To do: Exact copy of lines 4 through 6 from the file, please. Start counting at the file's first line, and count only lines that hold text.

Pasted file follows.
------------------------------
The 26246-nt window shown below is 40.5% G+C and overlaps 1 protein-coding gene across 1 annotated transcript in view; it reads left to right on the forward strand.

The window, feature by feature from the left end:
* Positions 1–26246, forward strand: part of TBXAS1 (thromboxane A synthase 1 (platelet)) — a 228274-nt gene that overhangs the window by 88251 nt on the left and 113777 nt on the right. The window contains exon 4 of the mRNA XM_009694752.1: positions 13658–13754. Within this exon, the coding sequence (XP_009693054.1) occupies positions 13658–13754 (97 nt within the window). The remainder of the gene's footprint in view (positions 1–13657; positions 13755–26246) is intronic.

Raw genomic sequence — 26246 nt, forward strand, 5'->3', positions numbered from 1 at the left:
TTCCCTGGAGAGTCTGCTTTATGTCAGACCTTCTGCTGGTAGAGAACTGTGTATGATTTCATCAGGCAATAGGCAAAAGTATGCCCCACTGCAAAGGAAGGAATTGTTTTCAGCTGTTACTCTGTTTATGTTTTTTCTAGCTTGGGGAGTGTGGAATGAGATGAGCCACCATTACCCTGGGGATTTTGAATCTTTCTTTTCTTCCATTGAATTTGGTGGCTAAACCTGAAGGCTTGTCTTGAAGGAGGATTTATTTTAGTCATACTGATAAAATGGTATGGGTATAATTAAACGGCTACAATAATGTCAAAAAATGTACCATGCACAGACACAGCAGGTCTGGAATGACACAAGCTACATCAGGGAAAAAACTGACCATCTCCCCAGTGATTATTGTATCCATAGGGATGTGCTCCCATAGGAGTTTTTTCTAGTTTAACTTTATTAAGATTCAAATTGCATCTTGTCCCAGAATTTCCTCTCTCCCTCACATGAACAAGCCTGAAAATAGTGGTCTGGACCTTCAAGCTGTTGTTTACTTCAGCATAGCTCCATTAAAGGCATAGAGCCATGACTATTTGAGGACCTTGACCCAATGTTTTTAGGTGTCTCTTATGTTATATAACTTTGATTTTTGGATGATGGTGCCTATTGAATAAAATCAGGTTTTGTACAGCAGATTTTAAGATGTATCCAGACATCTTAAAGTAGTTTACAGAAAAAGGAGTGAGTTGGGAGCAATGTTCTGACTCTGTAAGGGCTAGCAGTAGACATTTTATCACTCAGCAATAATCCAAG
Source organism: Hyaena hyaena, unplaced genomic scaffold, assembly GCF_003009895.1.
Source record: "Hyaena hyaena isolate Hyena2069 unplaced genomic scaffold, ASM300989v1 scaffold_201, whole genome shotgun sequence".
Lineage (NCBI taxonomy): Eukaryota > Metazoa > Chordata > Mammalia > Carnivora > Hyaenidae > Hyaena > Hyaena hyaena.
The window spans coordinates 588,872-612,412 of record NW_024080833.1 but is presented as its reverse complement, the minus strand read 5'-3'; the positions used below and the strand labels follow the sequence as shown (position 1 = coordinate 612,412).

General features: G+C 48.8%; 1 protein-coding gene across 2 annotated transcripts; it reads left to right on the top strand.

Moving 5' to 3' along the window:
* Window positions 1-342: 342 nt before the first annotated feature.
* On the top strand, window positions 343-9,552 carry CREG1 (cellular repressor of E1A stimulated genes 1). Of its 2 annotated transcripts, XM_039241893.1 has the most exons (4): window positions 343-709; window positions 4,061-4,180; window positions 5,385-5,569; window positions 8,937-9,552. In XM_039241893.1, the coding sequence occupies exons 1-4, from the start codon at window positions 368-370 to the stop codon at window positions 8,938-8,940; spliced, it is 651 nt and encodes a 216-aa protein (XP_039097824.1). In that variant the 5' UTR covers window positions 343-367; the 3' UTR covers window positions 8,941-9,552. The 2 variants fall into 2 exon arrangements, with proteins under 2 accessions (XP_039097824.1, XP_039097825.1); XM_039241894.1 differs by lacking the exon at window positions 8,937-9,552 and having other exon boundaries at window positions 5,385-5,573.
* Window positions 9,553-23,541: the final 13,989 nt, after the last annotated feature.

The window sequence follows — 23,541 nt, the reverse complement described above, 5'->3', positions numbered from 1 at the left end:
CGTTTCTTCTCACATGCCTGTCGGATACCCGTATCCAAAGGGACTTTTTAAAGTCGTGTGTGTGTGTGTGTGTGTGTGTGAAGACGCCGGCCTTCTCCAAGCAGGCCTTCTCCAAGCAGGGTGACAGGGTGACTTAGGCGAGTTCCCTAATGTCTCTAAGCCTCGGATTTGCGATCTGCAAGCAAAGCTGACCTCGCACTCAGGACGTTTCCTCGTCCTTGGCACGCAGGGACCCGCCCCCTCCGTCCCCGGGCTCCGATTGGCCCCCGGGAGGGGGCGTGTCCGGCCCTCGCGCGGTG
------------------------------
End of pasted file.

Raw genomic sequence — 26246 nt, forward strand, 5'->3', positions numbered from 1 at the left:
TTCCCTGGAGAGTCTGCTTTATGTCAGACCTTCTGCTGGTAGAGAACTGTGTATGATTTCATCAGGCAATAGGCAAAAGTATGCCCCACTGCAAAGGAAGGAATTGTTTTCAGCTGTTACTCTGTTTATGTTTTTTCTAGCTTGGGGAGTGTGGAATGAGATGAGCCACCATTACCCTGGGGATTTTGAATCTTTCTTTTCTTCCATTGAATTTGGTGGCTAAACCTGAAGGCTTGTCTTGAAGGAGGATTTATTTTAGTCATACTGATAAAATGGTATGGGTATAATTAAACGGCTACAATAATGTCAAAAAATGTACCATGCACAGACACAGCAGGTCTGGAATGACACAAGCTACATCAGGGAAAAAACTGACCATCTCCCCAGTGATTATTGTATCCATAGGGATGTGCTCCCATAGGAGTTTTTTCTAGTTTAACTTTATTAAGATTCAAATTGCATCTTGTCCCAGAATTTCCTCTCTCCCTCACATGAACAAGCCTGAAAATAGTGGTCTGGACCTTCAAGCTGTTGTTTACTTCAGCATAGCTCCATTAAAGGCATAGAGCCATGACTATTTGAGGACCTTGACCCAATGTTTTTAGGTGTCTCTTATGTTATATAACTTTGATTTTTGGATGATGGTGCCTATTGAATAAAATCAGGTTTTGTACAGCAGATTTTAAGATGTATCCAGACATCTTAAAGTAGTTTACAGAAAAAGGAGTGAGTTGGGAGCAATGTTCTGACTCTGTAAGGGCTAGCAGTAGACATTTTATCACTCAGCAATAATCCAAG
Source organism: Hyaena hyaena, unplaced genomic scaffold, assembly GCF_003009895.1.